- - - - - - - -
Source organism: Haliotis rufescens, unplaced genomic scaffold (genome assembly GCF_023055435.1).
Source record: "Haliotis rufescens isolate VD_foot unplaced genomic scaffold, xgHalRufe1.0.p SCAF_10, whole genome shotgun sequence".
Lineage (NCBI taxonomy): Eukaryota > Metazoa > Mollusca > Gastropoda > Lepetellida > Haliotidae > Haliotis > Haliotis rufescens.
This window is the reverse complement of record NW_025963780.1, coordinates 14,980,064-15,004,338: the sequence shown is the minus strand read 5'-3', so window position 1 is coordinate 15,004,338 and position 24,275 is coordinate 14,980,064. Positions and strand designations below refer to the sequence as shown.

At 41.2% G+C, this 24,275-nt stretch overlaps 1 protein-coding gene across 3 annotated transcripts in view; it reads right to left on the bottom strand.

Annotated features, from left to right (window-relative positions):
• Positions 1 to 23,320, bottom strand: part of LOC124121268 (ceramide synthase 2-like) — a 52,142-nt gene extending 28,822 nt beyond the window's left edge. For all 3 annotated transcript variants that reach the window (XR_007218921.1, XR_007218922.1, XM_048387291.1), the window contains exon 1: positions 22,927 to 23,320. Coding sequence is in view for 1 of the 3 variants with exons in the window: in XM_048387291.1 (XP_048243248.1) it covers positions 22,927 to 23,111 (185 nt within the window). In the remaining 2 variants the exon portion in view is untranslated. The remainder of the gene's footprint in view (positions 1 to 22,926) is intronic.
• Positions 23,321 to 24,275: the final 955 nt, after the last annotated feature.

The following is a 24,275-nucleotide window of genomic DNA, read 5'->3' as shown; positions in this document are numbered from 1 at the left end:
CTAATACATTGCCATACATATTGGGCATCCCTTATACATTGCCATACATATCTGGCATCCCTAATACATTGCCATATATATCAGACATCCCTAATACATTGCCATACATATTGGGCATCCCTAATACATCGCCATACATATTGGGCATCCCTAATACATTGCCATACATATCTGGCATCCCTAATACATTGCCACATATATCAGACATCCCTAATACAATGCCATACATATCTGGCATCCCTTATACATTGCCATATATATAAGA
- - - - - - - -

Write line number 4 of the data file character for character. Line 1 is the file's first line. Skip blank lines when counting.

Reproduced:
This window is the reverse complement of record NW_025963780.1, coordinates 14,980,064-15,004,338: the sequence shown is the minus strand read 5'-3', so window position 1 is coordinate 15,004,338 and position 24,275 is coordinate 14,980,064. Positions and strand designations below refer to the sequence as shown.